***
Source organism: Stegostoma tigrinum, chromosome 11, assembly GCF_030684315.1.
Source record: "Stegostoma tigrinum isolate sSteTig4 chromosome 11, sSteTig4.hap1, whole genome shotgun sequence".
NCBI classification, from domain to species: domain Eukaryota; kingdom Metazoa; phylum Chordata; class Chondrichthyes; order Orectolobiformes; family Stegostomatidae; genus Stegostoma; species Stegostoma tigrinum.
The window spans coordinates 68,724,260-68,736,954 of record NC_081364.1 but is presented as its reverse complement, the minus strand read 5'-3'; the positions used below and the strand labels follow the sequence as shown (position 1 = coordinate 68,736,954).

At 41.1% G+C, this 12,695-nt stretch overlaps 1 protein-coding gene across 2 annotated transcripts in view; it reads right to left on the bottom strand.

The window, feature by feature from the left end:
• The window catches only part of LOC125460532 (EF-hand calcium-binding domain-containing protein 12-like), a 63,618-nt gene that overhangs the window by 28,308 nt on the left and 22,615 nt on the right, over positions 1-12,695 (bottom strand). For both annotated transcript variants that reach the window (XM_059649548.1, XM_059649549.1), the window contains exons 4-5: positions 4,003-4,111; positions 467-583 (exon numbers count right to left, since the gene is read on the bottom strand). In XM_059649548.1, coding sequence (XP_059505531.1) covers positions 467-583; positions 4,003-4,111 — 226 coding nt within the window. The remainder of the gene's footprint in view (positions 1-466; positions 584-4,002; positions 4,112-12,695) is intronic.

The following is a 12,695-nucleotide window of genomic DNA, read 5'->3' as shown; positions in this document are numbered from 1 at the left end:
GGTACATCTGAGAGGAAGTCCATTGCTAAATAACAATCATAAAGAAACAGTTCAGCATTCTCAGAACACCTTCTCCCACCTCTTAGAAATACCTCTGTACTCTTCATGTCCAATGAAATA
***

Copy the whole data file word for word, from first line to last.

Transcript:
Source organism: Stegostoma tigrinum, chromosome 11, assembly GCF_030684315.1.
Source record: "Stegostoma tigrinum isolate sSteTig4 chromosome 11, sSteTig4.hap1, whole genome shotgun sequence".
NCBI classification, from domain to species: domain Eukaryota; kingdom Metazoa; phylum Chordata; class Chondrichthyes; order Orectolobiformes; family Stegostomatidae; genus Stegostoma; species Stegostoma tigrinum.
The window spans coordinates 68,724,260-68,736,954 of record NC_081364.1 but is presented as its reverse complement, the minus strand read 5'-3'; the positions used below and the strand labels follow the sequence as shown (position 1 = coordinate 68,736,954).

At 41.1% G+C, this 12,695-nt stretch overlaps 1 protein-coding gene across 2 annotated transcripts in view; it reads right to left on the bottom strand.

The window, feature by feature from the left end:
• The window catches only part of LOC125460532 (EF-hand calcium-binding domain-containing protein 12-like), a 63,618-nt gene that overhangs the window by 28,308 nt on the left and 22,615 nt on the right, over positions 1-12,695 (bottom strand). For both annotated transcript variants that reach the window (XM_059649548.1, XM_059649549.1), the window contains exons 4-5: positions 4,003-4,111; positions 467-583 (exon numbers count right to left, since the gene is read on the bottom strand). In XM_059649548.1, coding sequence (XP_059505531.1) covers positions 467-583; positions 4,003-4,111 — 226 coding nt within the window. The remainder of the gene's footprint in view (positions 1-466; positions 584-4,002; positions 4,112-12,695) is intronic.

The following is a 12,695-nucleotide window of genomic DNA, read 5'->3' as shown; positions in this document are numbered from 1 at the left end:
GGTACATCTGAGAGGAAGTCCATTGCTAAATAACAATCATAAAGAAACAGTTCAGCATTCTCAGAACACCTTCTCCCACCTCTTAGAAATACCTCTGTACTCTTCATGTCCAATGAAATA